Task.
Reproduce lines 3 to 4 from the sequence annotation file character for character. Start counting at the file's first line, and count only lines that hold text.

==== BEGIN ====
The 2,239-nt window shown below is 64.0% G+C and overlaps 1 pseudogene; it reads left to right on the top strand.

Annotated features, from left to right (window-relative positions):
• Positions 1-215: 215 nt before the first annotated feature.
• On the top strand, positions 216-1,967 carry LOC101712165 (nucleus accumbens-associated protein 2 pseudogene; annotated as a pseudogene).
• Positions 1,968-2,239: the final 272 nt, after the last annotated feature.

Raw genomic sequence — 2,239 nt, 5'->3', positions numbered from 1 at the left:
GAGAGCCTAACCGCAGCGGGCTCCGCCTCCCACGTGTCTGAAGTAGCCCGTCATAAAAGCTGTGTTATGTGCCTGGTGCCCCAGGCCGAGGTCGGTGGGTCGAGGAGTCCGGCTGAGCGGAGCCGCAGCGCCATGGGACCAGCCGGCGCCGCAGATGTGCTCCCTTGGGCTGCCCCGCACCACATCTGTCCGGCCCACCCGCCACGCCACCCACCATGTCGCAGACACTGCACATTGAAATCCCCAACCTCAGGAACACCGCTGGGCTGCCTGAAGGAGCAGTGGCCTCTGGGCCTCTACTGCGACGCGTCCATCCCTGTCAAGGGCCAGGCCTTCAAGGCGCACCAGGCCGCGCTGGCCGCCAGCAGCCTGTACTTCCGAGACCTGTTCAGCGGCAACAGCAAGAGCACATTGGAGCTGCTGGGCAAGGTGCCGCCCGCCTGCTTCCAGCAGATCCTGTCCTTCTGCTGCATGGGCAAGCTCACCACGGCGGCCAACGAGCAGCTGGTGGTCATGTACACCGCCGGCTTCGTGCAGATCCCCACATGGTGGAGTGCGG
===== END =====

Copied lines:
• Positions 1-215: 215 nt before the first annotated feature.
• On the top strand, positions 216-1,967 carry LOC101712165 (nucleus accumbens-associated protein 2 pseudogene; annotated as a pseudogene).